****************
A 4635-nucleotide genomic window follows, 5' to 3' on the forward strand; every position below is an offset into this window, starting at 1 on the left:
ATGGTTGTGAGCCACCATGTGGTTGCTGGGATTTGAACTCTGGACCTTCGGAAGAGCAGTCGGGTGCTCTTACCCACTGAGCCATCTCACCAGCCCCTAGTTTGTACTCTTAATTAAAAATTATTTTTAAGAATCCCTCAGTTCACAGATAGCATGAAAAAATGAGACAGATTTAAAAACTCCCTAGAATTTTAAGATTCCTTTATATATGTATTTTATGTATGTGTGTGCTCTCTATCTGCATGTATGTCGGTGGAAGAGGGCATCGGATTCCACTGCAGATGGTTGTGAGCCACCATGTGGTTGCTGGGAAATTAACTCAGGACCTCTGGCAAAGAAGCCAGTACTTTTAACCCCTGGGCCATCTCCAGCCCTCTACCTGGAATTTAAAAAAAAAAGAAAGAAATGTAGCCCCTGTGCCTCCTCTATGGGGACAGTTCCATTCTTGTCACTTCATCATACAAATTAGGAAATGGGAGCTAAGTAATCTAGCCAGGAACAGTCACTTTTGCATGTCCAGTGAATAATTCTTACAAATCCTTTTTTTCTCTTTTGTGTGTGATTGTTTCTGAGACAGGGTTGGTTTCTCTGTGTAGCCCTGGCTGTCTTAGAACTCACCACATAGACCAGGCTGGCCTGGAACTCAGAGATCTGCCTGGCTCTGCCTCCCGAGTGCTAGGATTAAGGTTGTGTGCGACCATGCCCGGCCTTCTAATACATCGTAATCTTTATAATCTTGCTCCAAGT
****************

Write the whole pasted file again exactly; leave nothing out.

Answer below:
A 4635-nucleotide genomic window follows, 5' to 3' on the forward strand; every position below is an offset into this window, starting at 1 on the left:
ATGGTTGTGAGCCACCATGTGGTTGCTGGGATTTGAACTCTGGACCTTCGGAAGAGCAGTCGGGTGCTCTTACCCACTGAGCCATCTCACCAGCCCCTAGTTTGTACTCTTAATTAAAAATTATTTTTAAGAATCCCTCAGTTCACAGATAGCATGAAAAAATGAGACAGATTTAAAAACTCCCTAGAATTTTAAGATTCCTTTATATATGTATTTTATGTATGTGTGTGCTCTCTATCTGCATGTATGTCGGTGGAAGAGGGCATCGGATTCCACTGCAGATGGTTGTGAGCCACCATGTGGTTGCTGGGAAATTAACTCAGGACCTCTGGCAAAGAAGCCAGTACTTTTAACCCCTGGGCCATCTCCAGCCCTCTACCTGGAATTTAAAAAAAAAAGAAAGAAATGTAGCCCCTGTGCCTCCTCTATGGGGACAGTTCCATTCTTGTCACTTCATCATACAAATTAGGAAATGGGAGCTAAGTAATCTAGCCAGGAACAGTCACTTTTGCATGTCCAGTGAATAATTCTTACAAATCCTTTTTTTCTCTTTTGTGTGTGATTGTTTCTGAGACAGGGTTGGTTTCTCTGTGTAGCCCTGGCTGTCTTAGAACTCACCACATAGACCAGGCTGGCCTGGAACTCAGAGATCTGCCTGGCTCTGCCTCCCGAGTGCTAGGATTAAGGTTGTGTGCGACCATGCCCGGCCTTCTAATACATCGTAATCTTTATAATCTTGCTCCAAGT